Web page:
A stable file serialization and download protocol exists: It's called HTTP! As long as you can identify the right files (say, using a SHA256 checksum or a unique name + version) then a HTTP server can serve the files as appropriate. The benefit of this is that you can also use HTTP caching, CDN servers, and so forth. The drawback is that you need to somehow get the right files to the HTTP server/s you're running, but this is true no matter which download protocol you're using. Regarding lobbying, this is typically specific to whatever platform you're using. If you're rolling everything from scratch, I'm not sure you'll find much in the ways of from-scratch java lobby implementations. You might want to look at existing systems, for example SteamWorks for PC, or the appropriate Game services API for mobile phones.
  5. You don't want to use port 80 unless you actually speak HTTP. Doing so will confuse "smart" routers that try to interpret the protocol. For real-time-ish data, that needs to be encrypted, the best solution is to use HTTP/2.0 with a protocol upgrade. This will be bidirectional, support server push, and be encrypted. For example, the "gRPC" protobuf-based protocol from google uses this mechanism. In fact, I would recommend gRPC, except I don't know if there are any good libraries for Erlang for it. Another option is to use the Websockets protocol, which you can run over HTTP/1.1. As long as you run it over HTTPS (on port 443) data will still be encrypted. Websockets lets you frame payloads in JSON objects, which is good, but is going to use more bandwidth than a binary based protocol like protobuf/gRPC. The third option, and the most work, is to use HTTPS to establish a session, and exchange a shared secret (key) as part of that session. Then send data with UDP, and encrypt the payload with the key. Make sure to send a new, random, IV at the beginning of each packet, and you'd also want some session ID up front to know which key to apply for decryption. This is a lot more work to get going, but it allows you to use UDP (if low latency jitter really matters) All of these require that you use HTTPS in some form. The easiest way to use HTTPS is to set up certificates with Let's Encrypt, which are free, and last three months; there are scripts to auto-renew these certificates, but again I don't know whether they exist specifically for Erlang or not.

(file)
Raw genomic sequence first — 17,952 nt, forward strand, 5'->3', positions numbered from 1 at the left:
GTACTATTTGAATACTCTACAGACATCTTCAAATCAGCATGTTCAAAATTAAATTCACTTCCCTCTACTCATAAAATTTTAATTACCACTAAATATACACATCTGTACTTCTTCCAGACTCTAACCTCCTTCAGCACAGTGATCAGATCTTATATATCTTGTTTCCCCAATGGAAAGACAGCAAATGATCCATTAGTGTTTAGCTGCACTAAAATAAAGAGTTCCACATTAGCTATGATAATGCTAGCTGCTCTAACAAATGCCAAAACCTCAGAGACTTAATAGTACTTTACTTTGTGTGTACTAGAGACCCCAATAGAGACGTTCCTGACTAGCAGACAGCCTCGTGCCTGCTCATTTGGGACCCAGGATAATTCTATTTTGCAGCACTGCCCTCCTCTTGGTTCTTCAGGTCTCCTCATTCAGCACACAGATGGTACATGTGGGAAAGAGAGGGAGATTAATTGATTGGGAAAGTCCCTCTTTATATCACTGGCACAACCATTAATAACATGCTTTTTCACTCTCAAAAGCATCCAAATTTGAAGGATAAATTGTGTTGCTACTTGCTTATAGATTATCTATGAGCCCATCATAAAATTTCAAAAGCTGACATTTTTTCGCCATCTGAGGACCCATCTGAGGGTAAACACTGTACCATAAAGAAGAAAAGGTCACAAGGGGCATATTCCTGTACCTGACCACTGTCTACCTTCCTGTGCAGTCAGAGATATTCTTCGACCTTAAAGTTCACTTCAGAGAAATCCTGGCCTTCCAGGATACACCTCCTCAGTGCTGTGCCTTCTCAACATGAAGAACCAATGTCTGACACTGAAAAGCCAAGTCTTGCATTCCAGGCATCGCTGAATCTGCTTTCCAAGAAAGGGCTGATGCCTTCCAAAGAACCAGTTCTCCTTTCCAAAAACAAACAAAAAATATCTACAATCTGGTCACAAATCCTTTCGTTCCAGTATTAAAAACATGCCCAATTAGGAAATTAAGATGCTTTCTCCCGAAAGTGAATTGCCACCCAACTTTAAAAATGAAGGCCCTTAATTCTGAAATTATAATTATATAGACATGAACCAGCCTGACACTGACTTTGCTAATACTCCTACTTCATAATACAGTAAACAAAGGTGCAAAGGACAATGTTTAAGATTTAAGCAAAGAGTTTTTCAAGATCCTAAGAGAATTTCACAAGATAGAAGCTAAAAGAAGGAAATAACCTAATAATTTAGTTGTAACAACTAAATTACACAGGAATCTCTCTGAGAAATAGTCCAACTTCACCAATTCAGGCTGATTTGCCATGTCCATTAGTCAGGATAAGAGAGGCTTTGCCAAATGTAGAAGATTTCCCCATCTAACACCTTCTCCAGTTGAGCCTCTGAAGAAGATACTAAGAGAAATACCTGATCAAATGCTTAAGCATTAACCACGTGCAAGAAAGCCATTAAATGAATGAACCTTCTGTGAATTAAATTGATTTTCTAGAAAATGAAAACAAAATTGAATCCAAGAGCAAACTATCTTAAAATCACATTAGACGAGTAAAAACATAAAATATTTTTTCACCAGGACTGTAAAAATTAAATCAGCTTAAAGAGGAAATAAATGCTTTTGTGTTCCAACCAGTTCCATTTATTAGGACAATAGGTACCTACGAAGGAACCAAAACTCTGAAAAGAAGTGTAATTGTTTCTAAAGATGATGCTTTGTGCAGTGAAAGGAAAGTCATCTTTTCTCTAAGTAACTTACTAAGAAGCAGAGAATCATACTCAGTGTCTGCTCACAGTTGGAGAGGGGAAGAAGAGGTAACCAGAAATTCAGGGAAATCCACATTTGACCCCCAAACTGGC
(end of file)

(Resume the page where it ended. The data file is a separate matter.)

6. I doubt it's a local game. It's more likely that each phone connects to a game server, and the TV/browser also connects to taht game server, and they just act as slightly different clients for the same game instance. To push updates to the clients, if you use web browsers, you can use websockets these days; all browsers support that, and server support is pretty simple for most languages. It depends on which particular language and framework you're using, so google for the appropriate combination.